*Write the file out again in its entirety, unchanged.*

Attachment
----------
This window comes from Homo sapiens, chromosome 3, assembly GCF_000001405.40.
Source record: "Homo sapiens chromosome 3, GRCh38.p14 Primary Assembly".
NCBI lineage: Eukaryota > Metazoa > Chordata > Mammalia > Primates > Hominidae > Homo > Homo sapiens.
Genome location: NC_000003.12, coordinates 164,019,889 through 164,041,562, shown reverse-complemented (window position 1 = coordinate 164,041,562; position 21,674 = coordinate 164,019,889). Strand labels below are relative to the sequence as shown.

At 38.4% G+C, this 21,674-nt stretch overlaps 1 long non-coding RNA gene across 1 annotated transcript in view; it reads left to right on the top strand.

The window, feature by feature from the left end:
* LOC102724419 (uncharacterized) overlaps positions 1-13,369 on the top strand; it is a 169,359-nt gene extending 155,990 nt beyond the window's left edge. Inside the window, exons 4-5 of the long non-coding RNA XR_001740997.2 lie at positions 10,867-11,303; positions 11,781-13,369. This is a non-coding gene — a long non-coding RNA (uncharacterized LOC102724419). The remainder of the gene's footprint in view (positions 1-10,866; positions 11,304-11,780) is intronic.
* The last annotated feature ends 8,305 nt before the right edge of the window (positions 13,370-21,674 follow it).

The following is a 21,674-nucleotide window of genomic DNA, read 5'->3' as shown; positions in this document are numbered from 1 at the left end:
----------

This window comes from Homo sapiens, chromosome 3, assembly GCF_000001405.40.
Source record: "Homo sapiens chromosome 3, GRCh38.p14 Primary Assembly".
NCBI lineage: Eukaryota > Metazoa > Chordata > Mammalia > Primates > Hominidae > Homo > Homo sapiens.
Genome location: NC_000003.12, coordinates 164,019,889 through 164,041,562, shown reverse-complemented (window position 1 = coordinate 164,041,562; position 21,674 = coordinate 164,019,889). Strand labels below are relative to the sequence as shown.

At 38.4% G+C, this 21,674-nt stretch overlaps 1 long non-coding RNA gene across 1 annotated transcript in view; it reads left to right on the top strand.

The window, feature by feature from the left end:
* LOC102724419 (uncharacterized) overlaps positions 1-13,369 on the top strand; it is a 169,359-nt gene extending 155,990 nt beyond the window's left edge. Inside the window, exons 4-5 of the long non-coding RNA XR_001740997.2 lie at positions 10,867-11,303; positions 11,781-13,369. This is a non-coding gene — a long non-coding RNA (uncharacterized LOC102724419). The remainder of the gene's footprint in view (positions 1-10,866; positions 11,304-11,780) is intronic.
* The last annotated feature ends 8,305 nt before the right edge of the window (positions 13,370-21,674 follow it).

The following is a 21,674-nucleotide window of genomic DNA, read 5'->3' as shown; positions in this document are numbered from 1 at the left end: